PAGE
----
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A free floating commentary on culture, politics, economics, and religion based on a passionate commitment to the truth and a desire graciously to refute that which is contrary to it….
"He must hold firm to the sure word as taught, so that he may be able to give instruction in sound doctrine and also to confute those who contradict it."
--Titus 1:9, Revised Standard Version
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As Hurricane Sandy churned inland as a downgraded storm, residents up and down the battered mid-Atlantic region woke on Tuesday to lingering waters, darkened homes and the daunting task of cleaning up from once-in-a-generation storm surges and their devastating effects.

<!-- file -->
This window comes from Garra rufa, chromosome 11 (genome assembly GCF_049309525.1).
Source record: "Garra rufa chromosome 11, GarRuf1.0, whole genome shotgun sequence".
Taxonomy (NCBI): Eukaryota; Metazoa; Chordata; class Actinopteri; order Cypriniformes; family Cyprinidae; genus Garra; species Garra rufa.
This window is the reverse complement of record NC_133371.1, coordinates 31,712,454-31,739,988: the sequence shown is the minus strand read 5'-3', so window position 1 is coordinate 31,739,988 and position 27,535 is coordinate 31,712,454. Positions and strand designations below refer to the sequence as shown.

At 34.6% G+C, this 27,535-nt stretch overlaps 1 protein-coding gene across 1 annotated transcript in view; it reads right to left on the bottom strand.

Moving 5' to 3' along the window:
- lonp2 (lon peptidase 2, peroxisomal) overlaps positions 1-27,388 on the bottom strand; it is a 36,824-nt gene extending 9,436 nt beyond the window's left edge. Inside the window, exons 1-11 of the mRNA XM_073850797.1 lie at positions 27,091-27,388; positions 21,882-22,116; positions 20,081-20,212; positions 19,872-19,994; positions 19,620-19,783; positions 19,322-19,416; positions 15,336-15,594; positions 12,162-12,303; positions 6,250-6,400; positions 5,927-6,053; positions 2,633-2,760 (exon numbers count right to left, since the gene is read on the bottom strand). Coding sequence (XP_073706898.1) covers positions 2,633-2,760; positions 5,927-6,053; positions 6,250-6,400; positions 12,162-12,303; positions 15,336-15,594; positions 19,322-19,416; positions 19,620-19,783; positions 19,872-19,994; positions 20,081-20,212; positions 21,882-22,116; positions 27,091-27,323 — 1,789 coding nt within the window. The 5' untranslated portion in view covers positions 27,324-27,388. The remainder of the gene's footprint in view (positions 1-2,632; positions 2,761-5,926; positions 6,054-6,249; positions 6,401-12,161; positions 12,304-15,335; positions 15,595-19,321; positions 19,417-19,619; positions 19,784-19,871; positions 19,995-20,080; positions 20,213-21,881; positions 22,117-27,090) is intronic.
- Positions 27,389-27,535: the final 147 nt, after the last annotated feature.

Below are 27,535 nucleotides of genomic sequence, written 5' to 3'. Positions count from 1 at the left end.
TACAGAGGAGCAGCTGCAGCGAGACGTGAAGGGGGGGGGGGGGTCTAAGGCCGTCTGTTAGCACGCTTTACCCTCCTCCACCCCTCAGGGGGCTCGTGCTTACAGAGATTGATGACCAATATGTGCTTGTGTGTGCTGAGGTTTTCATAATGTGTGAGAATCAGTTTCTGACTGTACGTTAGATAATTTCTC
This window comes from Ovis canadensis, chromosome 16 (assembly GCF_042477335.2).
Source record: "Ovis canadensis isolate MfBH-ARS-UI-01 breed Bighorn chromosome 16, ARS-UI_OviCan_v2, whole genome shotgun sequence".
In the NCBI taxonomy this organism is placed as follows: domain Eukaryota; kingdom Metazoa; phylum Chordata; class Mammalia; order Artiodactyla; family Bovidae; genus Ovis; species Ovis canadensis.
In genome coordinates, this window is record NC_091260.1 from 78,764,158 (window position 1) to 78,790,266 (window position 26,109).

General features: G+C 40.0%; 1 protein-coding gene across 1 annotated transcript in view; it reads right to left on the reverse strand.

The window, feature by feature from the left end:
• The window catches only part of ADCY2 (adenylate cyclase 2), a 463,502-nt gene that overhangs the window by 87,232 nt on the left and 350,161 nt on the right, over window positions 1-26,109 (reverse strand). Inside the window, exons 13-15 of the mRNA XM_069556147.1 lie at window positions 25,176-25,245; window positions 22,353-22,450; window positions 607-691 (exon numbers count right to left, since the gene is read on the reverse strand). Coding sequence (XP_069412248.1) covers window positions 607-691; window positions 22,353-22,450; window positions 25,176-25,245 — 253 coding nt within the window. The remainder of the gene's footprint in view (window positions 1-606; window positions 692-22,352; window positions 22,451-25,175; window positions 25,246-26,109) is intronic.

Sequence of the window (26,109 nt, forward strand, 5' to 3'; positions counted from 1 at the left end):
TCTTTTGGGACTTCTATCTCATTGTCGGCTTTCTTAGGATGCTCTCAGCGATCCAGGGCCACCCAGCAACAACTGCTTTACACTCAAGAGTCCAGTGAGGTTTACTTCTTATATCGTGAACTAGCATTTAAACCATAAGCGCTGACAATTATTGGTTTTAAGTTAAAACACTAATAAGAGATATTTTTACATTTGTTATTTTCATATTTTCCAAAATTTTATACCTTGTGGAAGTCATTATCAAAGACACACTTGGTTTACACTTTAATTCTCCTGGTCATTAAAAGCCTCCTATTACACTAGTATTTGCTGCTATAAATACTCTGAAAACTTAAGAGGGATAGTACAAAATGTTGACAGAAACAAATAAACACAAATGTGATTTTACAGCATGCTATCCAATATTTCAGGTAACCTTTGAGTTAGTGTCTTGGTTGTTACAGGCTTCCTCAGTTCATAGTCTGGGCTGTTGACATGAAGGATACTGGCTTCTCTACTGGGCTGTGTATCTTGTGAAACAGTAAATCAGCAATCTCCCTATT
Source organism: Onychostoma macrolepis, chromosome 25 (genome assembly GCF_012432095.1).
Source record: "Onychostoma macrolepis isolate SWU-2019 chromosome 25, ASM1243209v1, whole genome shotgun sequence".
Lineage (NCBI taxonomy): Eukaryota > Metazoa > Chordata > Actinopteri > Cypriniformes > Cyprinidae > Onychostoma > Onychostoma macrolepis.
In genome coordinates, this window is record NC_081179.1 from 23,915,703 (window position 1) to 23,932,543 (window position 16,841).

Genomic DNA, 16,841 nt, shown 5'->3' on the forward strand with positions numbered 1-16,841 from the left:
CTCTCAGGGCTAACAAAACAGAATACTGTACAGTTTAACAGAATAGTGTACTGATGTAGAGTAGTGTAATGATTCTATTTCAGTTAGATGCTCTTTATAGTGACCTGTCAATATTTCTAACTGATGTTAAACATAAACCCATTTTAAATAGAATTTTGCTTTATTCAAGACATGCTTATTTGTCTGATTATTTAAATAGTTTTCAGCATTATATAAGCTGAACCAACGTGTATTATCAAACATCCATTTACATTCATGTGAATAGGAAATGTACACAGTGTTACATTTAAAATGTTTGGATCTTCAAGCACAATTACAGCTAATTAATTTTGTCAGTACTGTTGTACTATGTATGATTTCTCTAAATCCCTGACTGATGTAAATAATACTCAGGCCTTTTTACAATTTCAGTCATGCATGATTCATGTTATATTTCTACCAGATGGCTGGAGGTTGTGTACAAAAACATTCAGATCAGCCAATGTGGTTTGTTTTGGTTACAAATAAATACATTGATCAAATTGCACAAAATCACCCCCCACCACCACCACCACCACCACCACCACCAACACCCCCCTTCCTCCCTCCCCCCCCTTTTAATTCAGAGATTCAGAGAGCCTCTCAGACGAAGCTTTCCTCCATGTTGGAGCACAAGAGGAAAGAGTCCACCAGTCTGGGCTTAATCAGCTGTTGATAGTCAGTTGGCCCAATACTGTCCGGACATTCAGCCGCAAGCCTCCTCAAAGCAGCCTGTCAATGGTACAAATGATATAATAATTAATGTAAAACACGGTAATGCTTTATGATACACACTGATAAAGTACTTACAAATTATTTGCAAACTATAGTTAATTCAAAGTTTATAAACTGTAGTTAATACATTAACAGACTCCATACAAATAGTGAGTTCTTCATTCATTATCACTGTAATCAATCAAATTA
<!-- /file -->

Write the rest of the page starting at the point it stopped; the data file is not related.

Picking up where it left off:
Power remained out for roughly six million people, including a large swath of Manhattan. Early risers stepped out into debris-littered streets that remained mostly deserted as residents awaited dawn to shed light on the extent of the damage. Bridges remained closed and seven subway tunnels under the East River remained flooded.
The storm was the most destructive in the 108-year history of New York City’s subway system, said Joseph J. Lhota, the chairman of the Metropolitan Transportation Authority, in an early morning statement. “We are assessing the extent of the damage and beginning the process of recovery,” he said, but did not provide a timetable for restoring transit service to a paralyzed city.
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